The audience may be at a loss following the various plot turns and mood shifts, but the Lookingglass actors look and sound like they know exactly what is going on. Director Heidi Stillman keeps the action fluent, realism and fantasy smoothly coexisting. Likewise the characters move through the drama with no awareness that they exist in a story that thrives on the irrational. Spectators may have no answers for the behavior on stage but the characters, angry and bitter as they may be, move smoothly within their own reality.
Along with Shannon Cochran, the outstanding ensemble consists of Rom Barkhordar (Father), Walter Briggs (Youngest), Emjoy Gavino (Fiancée), Anthony Irons (Middle), and Kristina Valada-Viars (Eldest). First among equals is Valada-Viers for her volcanic performance as an unhappy woman moving in a cocoon of personal outrage.
This is Bandealy’s first major play and he demonstrates a dazzling way with words. Bandealy knows how to create full-blooded characters and amid all the verbal and physical uproar of “Act(s) of God” he can be very funny. His play will test the tolerance of viewers who insist the playwright should say with he means without all the ”huh” plot twists and thematic ambiguities. Still, this work needs to be seen by any adventurous playgoer. Let’s cut Bandealy some slack on the thematic and narrative absurdities and enjoy the product of a challenging new writer on the drama scene unafraid to tackle big topics in his own distinctive creative style. As to what the play’s title signifies, your guess is as good as mine.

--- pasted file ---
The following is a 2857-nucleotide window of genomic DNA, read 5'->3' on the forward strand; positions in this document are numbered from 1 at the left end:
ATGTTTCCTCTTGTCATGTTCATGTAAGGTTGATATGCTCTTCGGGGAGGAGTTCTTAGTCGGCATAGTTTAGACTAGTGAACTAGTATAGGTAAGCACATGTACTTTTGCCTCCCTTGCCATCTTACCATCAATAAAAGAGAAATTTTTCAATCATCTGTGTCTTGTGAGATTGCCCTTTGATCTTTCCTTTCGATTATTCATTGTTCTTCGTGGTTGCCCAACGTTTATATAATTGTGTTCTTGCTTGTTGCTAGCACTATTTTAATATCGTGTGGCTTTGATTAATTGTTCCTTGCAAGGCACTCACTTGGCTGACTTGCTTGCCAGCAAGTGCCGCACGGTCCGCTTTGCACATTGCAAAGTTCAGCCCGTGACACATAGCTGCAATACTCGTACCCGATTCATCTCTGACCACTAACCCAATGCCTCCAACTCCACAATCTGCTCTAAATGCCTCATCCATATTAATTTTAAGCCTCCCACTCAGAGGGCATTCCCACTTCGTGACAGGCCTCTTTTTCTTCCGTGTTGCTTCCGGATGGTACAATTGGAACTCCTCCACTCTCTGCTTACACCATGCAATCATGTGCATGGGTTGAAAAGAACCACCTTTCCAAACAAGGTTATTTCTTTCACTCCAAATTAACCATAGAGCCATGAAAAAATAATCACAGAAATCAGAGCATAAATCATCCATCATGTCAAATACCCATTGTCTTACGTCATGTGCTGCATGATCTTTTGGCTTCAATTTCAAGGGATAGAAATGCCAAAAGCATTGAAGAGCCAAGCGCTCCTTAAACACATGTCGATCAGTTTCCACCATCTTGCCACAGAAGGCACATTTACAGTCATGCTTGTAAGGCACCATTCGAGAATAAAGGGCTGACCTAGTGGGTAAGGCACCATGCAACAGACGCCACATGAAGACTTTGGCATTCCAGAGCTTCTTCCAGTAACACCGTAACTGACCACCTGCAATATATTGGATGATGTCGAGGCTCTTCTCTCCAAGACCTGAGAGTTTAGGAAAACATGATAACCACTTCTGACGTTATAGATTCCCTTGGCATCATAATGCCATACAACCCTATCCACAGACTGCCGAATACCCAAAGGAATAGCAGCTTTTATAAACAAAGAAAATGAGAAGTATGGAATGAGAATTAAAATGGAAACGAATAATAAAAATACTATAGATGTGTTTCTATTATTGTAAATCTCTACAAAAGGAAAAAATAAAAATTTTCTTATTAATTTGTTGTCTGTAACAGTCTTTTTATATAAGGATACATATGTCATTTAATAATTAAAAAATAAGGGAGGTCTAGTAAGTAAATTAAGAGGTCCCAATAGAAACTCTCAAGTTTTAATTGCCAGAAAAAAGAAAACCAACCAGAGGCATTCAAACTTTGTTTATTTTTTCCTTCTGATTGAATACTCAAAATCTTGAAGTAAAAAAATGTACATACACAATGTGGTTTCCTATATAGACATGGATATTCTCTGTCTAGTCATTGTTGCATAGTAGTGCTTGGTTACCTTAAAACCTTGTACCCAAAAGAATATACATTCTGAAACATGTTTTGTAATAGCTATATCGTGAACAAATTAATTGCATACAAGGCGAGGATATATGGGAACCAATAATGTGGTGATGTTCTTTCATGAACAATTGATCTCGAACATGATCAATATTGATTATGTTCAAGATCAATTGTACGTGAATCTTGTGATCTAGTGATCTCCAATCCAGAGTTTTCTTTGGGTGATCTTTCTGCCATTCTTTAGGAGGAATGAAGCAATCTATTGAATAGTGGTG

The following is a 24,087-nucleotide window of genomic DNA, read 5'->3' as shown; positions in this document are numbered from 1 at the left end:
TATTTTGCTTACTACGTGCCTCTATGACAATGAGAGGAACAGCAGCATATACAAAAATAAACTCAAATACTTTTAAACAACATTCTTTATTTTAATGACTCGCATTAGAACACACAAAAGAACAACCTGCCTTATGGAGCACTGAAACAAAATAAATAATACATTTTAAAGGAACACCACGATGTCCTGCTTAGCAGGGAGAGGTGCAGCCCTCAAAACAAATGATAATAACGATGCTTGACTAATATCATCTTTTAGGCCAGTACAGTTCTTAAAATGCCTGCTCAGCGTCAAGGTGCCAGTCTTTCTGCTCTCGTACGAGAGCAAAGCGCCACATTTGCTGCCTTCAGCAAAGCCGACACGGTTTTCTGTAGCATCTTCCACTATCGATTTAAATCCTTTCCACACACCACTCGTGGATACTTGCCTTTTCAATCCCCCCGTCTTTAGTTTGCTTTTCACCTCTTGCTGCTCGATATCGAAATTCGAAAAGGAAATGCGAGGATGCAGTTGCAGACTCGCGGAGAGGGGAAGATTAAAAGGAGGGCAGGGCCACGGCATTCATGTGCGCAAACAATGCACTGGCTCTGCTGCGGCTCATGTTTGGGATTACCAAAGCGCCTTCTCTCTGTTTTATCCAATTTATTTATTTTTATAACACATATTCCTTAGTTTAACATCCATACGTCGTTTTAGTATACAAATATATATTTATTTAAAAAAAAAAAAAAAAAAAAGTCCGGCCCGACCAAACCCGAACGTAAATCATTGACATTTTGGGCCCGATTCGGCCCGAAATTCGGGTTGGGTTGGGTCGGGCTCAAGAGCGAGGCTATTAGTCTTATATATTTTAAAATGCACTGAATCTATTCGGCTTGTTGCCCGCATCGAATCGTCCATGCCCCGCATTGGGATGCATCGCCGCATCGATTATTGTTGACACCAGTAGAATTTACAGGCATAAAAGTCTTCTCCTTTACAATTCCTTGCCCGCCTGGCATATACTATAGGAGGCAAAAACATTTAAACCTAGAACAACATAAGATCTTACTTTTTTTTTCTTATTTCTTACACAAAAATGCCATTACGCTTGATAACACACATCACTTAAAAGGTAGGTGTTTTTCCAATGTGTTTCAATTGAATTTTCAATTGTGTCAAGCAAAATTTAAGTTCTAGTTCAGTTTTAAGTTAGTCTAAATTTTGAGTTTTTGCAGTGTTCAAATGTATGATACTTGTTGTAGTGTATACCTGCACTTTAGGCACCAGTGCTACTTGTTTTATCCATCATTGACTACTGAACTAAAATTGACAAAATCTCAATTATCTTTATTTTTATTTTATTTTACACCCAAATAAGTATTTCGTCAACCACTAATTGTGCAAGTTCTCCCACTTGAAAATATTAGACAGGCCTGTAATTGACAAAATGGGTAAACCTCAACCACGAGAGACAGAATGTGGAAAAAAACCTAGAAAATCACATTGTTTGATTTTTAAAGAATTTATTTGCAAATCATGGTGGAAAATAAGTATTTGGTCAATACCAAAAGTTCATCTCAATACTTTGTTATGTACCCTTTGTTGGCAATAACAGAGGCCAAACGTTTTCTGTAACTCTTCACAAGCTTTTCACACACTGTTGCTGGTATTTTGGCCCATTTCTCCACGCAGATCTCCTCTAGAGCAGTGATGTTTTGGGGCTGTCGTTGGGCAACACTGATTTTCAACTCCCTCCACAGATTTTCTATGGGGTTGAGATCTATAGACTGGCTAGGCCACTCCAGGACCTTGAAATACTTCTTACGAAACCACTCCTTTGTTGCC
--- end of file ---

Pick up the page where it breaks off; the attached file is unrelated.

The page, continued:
“Act(s) of God” gets a rating of
“Act(s) of God” runs through April 7 at the Lookingglass Theatre, 821 North Michigan Avenue at the Water Tower Water Works. Most performances are Wednesday and Friday at 7:30 p.m., and Thursday, Saturday, and Sunday at 2 and 7:30 p.m. Tickets are $40 to $75. Call 312 337 0665 or visit www.lookingglasstheatre.org.
Contact Dan at ZeffDaniel@yahoo.com. February 2019